But Brohm's quick progress, combined with the return of star running back Michael Bush, who set school records for rushing touchdowns (23) and points scored (144) despite missing two full games with a foot injury last season, has the Cardinals believing the offense can rank among the nation's elite once again.

"I think we can be just as good as last year, maybe better," Brohm said. "Our goal is to have the nation's No.1 offense every year and I think we are capable of that.

"Our center Eric Wood is back. Last year he was the new guy on the line, but I think he can be the guy now that helps to bring along some of the other newcomers.

"We also have some established receivers who I think will really help me get back to a rhythm early on."

Junior Harry Douglas the older brother of FSU basketball player Toney Douglas (averaged 16.7 points a game for Auburn as a freshman before transferring) reeled in 27 catches for 457 yards. The 5-foot-11, 170-pound speedster provides a good complement for the 6-6, 220-pound Urrutia.

A pair of transfers - Patrick Carter (Georgia Tech) and Chris Vaughn (Notre Dame) are also poised to be part of a receiving rotation that often goes five or six deep. Both are 6-3, 215 pounds, and Carter is so athletic he has taken snaps as one of the backup quarterbacks.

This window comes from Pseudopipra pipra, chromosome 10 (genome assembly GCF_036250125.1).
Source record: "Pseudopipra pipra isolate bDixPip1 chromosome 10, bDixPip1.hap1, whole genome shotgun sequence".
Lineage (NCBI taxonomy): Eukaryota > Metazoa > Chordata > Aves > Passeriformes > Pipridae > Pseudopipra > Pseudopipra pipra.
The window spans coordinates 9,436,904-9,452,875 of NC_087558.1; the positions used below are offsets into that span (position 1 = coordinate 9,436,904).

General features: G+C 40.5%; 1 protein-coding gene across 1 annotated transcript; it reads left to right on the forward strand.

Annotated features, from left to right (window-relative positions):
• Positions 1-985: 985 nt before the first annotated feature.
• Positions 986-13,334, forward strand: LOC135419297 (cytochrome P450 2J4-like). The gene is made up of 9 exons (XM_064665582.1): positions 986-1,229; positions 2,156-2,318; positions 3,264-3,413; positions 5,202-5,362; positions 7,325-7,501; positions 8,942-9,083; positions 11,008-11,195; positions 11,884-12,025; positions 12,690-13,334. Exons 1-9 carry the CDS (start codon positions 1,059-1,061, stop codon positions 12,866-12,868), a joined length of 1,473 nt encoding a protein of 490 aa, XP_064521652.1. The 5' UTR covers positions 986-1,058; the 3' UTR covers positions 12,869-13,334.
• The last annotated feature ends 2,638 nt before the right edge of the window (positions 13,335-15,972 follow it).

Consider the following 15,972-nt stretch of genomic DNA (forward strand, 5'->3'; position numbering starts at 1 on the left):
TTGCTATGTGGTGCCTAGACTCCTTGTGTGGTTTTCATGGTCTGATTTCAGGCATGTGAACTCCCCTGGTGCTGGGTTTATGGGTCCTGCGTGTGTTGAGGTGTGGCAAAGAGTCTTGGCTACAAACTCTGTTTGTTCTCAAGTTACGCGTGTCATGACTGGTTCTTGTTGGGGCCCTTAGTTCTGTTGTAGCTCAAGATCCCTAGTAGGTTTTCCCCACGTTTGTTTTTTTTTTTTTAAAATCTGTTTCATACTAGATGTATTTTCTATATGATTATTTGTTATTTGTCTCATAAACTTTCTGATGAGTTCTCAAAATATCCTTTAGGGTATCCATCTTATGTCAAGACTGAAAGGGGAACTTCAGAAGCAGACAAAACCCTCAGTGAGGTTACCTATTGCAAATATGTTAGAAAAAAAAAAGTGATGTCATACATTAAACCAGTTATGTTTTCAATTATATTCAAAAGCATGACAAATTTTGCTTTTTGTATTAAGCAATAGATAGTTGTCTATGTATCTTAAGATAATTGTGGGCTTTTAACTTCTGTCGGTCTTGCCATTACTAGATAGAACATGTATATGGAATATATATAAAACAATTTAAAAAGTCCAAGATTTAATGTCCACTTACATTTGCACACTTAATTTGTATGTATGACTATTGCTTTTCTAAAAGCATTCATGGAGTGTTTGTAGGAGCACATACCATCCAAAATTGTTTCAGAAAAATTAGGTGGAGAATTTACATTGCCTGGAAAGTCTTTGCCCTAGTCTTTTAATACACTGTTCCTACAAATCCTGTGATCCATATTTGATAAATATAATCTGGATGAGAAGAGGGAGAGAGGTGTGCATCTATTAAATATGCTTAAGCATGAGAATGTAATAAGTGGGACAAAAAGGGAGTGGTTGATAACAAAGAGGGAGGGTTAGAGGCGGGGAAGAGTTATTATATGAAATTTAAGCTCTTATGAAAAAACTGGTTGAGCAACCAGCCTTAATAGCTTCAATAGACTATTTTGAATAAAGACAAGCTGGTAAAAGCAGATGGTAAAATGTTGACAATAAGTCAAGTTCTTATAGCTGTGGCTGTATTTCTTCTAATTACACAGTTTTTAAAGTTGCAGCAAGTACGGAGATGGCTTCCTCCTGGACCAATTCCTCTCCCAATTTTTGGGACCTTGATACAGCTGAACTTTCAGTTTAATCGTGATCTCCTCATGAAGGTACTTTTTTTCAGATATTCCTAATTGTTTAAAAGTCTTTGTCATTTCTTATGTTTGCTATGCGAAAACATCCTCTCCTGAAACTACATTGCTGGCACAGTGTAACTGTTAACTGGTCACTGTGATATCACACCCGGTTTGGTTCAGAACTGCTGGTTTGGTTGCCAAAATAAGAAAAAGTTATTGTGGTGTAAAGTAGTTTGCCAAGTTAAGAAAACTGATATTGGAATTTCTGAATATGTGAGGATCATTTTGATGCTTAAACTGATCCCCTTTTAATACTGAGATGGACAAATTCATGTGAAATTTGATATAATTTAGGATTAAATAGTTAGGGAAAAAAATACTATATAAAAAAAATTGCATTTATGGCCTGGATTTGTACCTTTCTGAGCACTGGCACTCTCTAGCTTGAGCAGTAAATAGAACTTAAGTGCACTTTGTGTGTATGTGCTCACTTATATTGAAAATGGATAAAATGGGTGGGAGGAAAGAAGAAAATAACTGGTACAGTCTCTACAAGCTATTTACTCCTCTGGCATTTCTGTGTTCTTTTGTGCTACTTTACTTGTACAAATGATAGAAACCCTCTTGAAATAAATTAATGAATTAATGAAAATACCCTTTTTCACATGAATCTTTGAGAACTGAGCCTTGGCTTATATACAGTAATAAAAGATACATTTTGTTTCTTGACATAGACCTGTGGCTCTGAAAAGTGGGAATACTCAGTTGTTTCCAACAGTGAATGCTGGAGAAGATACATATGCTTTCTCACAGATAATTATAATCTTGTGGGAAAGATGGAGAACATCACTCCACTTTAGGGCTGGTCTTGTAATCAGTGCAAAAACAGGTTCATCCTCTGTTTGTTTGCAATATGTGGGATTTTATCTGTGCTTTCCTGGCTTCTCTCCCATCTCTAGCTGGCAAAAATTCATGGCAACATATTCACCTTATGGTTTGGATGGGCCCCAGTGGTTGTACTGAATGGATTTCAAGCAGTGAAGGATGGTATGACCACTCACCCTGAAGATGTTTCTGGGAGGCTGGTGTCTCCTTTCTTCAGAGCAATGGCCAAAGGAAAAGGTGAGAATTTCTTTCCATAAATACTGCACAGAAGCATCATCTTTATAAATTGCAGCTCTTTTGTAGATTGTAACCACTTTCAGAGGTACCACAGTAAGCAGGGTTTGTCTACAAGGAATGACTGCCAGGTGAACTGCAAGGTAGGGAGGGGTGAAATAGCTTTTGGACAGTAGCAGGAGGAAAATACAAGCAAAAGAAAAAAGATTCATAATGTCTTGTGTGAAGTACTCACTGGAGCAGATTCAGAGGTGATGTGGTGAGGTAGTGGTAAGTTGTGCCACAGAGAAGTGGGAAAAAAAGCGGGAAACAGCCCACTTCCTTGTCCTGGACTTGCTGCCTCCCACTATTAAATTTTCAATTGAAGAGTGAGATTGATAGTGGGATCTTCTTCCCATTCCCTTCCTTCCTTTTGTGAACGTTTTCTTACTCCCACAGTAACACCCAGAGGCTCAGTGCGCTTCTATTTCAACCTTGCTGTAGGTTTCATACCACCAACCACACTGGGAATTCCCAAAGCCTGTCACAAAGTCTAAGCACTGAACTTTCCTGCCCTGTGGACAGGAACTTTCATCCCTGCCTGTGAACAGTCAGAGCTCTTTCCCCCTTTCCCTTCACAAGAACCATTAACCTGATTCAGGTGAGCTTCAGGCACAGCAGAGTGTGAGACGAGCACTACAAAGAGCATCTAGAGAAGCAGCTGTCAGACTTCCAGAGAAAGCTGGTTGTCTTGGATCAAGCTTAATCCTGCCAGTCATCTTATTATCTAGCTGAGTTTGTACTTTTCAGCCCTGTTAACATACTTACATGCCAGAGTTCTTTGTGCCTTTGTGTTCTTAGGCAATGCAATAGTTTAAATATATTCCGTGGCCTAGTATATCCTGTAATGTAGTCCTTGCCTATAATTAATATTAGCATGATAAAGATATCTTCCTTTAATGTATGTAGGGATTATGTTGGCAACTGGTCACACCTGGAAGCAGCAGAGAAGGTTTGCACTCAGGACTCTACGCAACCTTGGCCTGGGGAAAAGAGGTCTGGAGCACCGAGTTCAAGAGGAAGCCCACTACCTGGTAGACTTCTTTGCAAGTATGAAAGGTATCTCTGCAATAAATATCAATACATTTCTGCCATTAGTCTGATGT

"Mario is a tremendous athlete with good speed who knows how to get open," Brohm said. "Vaughn is a guy that can get over the middle and take hits, and Carter is another big-play target."

There is one last obstacle to overcome. Come August, Petrino and his staff plan to give Brohm the real test, sending linemen running past and across his line of vision while he tries to complete passes downfield.

And if Brohm's performance turns out anything like his level of confidence Big East defenses will have plenty to fear.

"I think I will be right back to where I was and can get better," Brohm said. "I have no doubt I'll be 100 percent when the season starts."

For more on the Louisville Cardinals, check out CardinalSports.com.